NASA’s Jet Propulsion Laboratory confirmed over 5,000 planets outside our solar system. This is an impressive achievement when you consider that we could only observe planets orbiting in our solar system decades ago. The first exoplanet was discovered on January 9, 1992.
On Monday, March 21, 2022, 65 new exoplanets (Exoplanets means planets that orbits a star outside our solar system) were added to the NASA Exoplanet Archive, reaching new four-digit highs. The archive, which uses multiple detection techniques, collates its data from exoplanet discoveries seen on self-archived and scientific journals.
Earth-like bodies, gas giants larger than Jupiter, and “hot Jupiters” in burning orbits around their stars are a couple of examples of the 5,000+ planets registered so far. There’s also what appears to be called “super-Earths,” with a mass higher than Earth‘s but substantially below those of the Solar System’s ice giants. There are “mini-Neptunes,” which looks a lot like our solar system’s Neptune, only this time they’re relatively smaller. Finally, on the list, you’ll also find circumbinary planets (planets orbiting two stars) and planets orbiting dead stars.
Project Scientist of the NASA Exoplanet Archive and Research Scientist at the NASA Exoplanet Science Institute Jessie Christiansen explained, “It’s not just a number. Each of them is a new world, a brand-new planet. I get excited about everyone because we don’t know anything about them.”
While what she said is true, we know that the galaxy is potentially home to billions of planets like these; it’s only a matter of discovering and exploring them.
It all started in 1992 when we discovered a strange star. The star was later identified as a neutron-type star, specifically a “Pulsar,” and further studies ultimately led to the discovery of planets orbiting around it. Slight changes in time intervals of pulses were the key element that led to the discovery of three planets orbiting it.
Alexander Wolszczan, the lead researcher on the discovery in 1992, said, “Finding just three planets around this spinning star essentially opened the floodgates.” He then went on to add that “If you can find planets around a neutron star, planets have to be basically everywhere. The planet production process has to be very robust.” Until today, Wolszczan, a Professor at Penn State University, still searches for exoplanets.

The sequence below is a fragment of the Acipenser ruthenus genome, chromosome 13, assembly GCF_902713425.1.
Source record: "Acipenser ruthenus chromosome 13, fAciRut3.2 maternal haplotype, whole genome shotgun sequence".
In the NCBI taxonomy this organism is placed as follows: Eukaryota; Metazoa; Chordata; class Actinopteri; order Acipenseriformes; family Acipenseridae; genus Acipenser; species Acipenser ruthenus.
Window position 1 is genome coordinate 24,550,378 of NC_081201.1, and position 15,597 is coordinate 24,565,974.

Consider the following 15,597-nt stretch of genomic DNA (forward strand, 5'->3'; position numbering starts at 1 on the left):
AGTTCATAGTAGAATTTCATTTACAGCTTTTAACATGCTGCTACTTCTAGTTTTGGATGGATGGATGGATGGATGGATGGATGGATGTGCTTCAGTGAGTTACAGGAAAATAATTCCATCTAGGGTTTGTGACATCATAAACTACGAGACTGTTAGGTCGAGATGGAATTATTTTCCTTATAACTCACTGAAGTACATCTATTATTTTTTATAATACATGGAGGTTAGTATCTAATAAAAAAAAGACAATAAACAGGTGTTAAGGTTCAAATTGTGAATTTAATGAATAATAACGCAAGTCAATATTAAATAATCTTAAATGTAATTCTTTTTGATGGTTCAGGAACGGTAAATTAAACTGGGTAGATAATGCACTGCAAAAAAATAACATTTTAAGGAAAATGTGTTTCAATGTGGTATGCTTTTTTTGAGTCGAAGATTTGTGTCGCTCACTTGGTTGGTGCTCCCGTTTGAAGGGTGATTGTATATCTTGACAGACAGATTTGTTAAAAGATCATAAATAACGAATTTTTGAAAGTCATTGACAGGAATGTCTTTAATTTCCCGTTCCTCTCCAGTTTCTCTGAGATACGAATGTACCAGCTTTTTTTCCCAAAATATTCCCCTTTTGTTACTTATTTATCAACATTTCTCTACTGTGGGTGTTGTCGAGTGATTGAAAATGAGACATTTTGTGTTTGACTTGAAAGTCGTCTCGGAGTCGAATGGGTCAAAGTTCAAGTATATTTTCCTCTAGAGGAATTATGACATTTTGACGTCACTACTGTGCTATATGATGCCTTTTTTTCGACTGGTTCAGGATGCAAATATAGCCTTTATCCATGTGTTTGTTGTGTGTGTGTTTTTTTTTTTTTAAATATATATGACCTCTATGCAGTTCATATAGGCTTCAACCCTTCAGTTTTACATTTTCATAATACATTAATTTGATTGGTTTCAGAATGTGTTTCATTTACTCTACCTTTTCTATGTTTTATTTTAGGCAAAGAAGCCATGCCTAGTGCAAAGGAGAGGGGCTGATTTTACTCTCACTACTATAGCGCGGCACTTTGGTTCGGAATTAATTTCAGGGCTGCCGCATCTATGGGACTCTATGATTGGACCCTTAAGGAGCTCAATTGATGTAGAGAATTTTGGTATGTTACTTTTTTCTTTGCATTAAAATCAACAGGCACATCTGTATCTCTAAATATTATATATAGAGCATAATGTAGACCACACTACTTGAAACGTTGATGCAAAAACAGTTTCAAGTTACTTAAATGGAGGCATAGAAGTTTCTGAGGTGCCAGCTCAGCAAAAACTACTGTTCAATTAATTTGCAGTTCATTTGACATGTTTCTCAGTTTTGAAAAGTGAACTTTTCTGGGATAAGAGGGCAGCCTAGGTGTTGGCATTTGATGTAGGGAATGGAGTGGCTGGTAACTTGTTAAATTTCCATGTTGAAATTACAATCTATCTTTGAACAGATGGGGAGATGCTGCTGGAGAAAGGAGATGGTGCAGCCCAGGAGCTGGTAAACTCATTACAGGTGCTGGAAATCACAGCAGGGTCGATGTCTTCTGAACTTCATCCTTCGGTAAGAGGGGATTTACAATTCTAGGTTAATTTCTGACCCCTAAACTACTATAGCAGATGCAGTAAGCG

Progress thus far in finding habitable planets
Just like any other scientific advancement, we did start out struggling. In 1995, we discovered the first planet – a Sun-like star with a four-day orbit around its scorching star. Ultimately, it did turn out to be a hot Jupiter (gas giant) that’s half the size of our solar systems’ Jupiter.
Many later discoveries of other planets were made from ground-based telescopes. They became relatively easy to identify after scientists discovered a rinse-and-repeat method to recognize them. At this time, the most successful method in planet discovery was the “Wobble” method: A proves that involves tracking the back and forth motions of stars caused by gravitational pulls of their planets. However, there were no signs of habitability in the worlds discovered.
Next was finding small rocky worlds that look like ours, using the “Transit” method. William Borucki first introduced the idea realized in the Kepler Space Telescope. He suggested the attachment of light detectors to space telescopes which are expected to stare at fields of stars, identifying slight flickers during planet crossovers.
The Kepler mission, which ended in 2018, would eventually observe 530,506 stars, detecting 2,662 planets while having Borucki as the lead investigator. To date, it’s often seen as the most successful planet hunt ever done.
Commenting on the mission results, Borucki said, “I get a real feeling of satisfaction, and really of awe at what’s out there,” he said. “None of us expected this enormous variety of planetary systems and stars. It’s just amazing.”
Preparations to find more exoplanets that will be habitable
The Transiting Exoplanet Survey Satellite (TESS), launched in 2018, has played a pivotal role in discovering exoplanets. It has been able to identify over 5,000 potential Tess candidate thus far, and over 200 of them has been confirmed.
However, with the James Webb Space Telescope launch, we’re expected to make even further progress in exoplanet discoveries. Although no records of its activities have been publicly published yet, part of its mission is to identify exoplanets with evidence of habitable conditions – a step further in securing humanity’s future.
Nancy Grace Roman Space Telescope, scheduled to launch in May 2027, is designed to search and discover exoplanets using a plethora of techniques, including infrared surveys. Then there’s the ARIEL, a mission to discover 1000 exoplanets scheduled by the European Space Agency (ESA) to commence in 2029.
This significant advancement in space observatory tools will, without question, increase our chances of finding some evidence of life in outer space.
Commenting on the possibility, Wolszczan said, “To my thinking, it is inevitable that we’ll find some kind of life somewhere – most likely of some primitive kind. The close connection between the chemistry of life on Earth and chemistry found throughout the universe, and the detection of widespread organic molecules suggests detection of life itself is only a matter of time.”
Feature image: Delta pavonis by Pablo Carlos Budassi under CC BY-SA 4.0